Last week, against all common sense, I tuned my radio to a sports talk station. The host, supposedly a native of Rockville who claimed he knew the area, added his voice to the ad nauseum discussion of the pending end of Stephen Strasburg's brilliant 2012 season.
His point: Nationals fans have been supportive of general manager Mike Rizzo's decision on Strasburg because "D.C. just isn't a baseball town." He claimed "real" baseball fans - like those in New York, St. Louis and Boston -would be struck apoplectic at such a decision and stage a sports talk radio-induced palace revolt on Rizzo's office.
While I reject his opinion, Washington baseball fans are intelligent, reasonable folks, and the more than 40 combined World Series championships the three other cities have enjoyed over the years have more to do with their passion for baseball than any other trait, his comments sparked a question in my mind: Why do I love baseball in Washington?
Sure, I'm loving this season of intriguing stories and memorable performances as the Nats arrive as a National League force a year earlier than expected. But I have also enjoyed attending games the past seven seasons when, except for the first half of 2005, the club struggled.
The memories I witnessed are palpable and lifelong: the first home game in D.C. in 33 seasons; Chad Cordero's 20th save in June 2005; Jesus Flores' walk-off double to beat the Marlins; RFK's final game, a victory over the hated Phillies; Ryan Zimmerman's opening night at Nationals Park; walk-off wins over the Angels and Cardinals; Jordan Zimmermann mowing down the Red Sox on my birthday; Stephen Strasburg's debut; Wilson Ramos' walk-off home run to complete the Nats' comeback from a 5-1 deficit with two outs in the ninth; Gio Gonzalez shining on opening day this season; Edwin Jackson's recent gem to beat a fine Cardinals team. My list is long and sweet. I'll bet yours is, too.
And yet, the victories and great individual performances aren't really what I most appreciate. Wins are great. But beyond results, the sense of community and togetherness baseball engenders is what makes the game beautiful, a treasure to cherish now that we have it back again.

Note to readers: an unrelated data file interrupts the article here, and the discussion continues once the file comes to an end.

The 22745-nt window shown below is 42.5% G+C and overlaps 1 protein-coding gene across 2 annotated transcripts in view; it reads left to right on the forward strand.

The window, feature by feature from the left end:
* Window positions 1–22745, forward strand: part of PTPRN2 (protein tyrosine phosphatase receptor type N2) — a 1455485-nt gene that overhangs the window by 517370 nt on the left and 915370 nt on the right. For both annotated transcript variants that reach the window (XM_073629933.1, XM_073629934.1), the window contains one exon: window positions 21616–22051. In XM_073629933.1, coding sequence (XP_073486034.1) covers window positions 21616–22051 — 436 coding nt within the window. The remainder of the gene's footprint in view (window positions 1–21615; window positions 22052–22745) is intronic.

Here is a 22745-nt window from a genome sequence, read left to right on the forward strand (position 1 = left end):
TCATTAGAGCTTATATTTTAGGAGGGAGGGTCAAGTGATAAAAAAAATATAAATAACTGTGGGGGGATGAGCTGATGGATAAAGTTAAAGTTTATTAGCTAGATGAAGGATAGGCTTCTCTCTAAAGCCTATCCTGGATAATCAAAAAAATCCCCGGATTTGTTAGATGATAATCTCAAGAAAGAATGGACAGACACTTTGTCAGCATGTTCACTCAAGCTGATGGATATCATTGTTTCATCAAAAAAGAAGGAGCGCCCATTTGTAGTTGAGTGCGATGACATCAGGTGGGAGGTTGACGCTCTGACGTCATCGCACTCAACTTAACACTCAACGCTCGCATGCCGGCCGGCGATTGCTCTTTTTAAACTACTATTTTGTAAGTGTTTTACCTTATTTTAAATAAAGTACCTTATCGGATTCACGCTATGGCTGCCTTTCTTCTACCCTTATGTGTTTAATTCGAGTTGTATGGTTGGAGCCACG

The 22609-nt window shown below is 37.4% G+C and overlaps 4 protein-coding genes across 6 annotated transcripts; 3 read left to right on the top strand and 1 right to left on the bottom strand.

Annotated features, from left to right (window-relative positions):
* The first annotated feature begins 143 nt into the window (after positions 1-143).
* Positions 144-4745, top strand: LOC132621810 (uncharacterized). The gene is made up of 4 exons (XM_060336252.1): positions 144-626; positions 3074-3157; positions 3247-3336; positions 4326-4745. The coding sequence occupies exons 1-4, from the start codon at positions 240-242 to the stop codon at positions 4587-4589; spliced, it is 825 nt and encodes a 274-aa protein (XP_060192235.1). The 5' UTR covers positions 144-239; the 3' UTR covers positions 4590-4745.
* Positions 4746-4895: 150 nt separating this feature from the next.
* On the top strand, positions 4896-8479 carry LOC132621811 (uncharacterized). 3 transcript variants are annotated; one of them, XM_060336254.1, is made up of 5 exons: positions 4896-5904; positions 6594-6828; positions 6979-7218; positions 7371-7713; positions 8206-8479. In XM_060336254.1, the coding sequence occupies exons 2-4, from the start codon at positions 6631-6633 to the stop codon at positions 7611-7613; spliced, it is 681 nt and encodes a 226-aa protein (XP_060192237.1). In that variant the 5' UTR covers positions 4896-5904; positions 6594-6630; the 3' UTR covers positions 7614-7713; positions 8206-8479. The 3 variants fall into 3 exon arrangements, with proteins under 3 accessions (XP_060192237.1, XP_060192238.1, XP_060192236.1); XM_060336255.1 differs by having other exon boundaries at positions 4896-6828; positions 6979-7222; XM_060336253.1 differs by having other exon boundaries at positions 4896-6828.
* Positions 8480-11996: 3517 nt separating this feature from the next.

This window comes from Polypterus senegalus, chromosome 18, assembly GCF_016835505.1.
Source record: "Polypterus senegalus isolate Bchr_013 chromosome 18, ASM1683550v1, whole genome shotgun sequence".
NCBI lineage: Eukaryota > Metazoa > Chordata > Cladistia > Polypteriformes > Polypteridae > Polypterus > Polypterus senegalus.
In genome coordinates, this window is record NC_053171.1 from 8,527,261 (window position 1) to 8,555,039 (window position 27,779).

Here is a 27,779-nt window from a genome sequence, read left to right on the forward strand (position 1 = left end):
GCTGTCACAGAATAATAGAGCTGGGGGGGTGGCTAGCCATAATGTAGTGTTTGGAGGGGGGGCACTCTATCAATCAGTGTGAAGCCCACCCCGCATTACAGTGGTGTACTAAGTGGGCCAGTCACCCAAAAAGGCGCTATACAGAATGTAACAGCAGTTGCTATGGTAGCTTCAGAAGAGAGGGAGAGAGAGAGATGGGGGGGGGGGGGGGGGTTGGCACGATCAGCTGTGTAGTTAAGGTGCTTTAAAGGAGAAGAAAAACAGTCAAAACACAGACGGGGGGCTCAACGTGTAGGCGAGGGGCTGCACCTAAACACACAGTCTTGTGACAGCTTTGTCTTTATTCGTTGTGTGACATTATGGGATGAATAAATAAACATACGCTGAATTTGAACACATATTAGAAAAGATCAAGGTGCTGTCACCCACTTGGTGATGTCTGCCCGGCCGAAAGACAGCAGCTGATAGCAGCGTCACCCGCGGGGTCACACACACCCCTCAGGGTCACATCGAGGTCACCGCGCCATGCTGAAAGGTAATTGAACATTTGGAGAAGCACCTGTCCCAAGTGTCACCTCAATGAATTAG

Even more, though, is the opportunity for personal connections that baseball gives each of us. My father took me to three or four Washington Senators games each season, the first in 1969. After Bob Short crassly and unfairly moved the team to Texas, my dream was to one day, when I was a grown up, take my dad to a baseball game in D.C. I never fulfilled that dream. My father died in 1995, a decade too early.
I have, though, enjoyed many other fine personal memories - taking my first-born son to opening night and, later that season, my mother to her first baseball game in more than 50 years to celebrate her birthday; watching games with my entire family; reconnecting with friends from high school and college, two of whom I met in 1974; and seeing Jim Hartley, president of the Washington Baseball Historical Society, who, more than any other person, made my book on the 1969 Senators possible with the relationships he maintained with that wonderful team's players and coaches.
These moments, whether victory or loss, make baseball in Washington beautiful. Sitting with family and friends in a gorgeous ballpark, the afternoon sun mixed with a cooling breeze, or a full moon lighting the sky over the right field grandstand, the capitol dome shimmering on a clear summer night - these moments of connected relaxation are sublime.
Since baseball returned, those of us in the D.C. Metro area have had more than 600 games to enjoy in our capital city, the vanguard of the free world, and, for my money, the best darn baseball town on the globe.
Enjoy September in Washington; and see you this year (and beyond) at Nationals Park!
Stephen Walker blogs about the Nationals at District on Deck and is the author of "A Whole New Ballgame: The 1969 Washington Senators" (Pocol Press, 2009). His work appears here as part of MASNsports.com's effort to welcome guest bloggers to our little corner of the Internet. All opinions expressed are those of the guest bloggers, who are not employed by MASNsports.com but are just as passionate about their baseball as our roster of writers.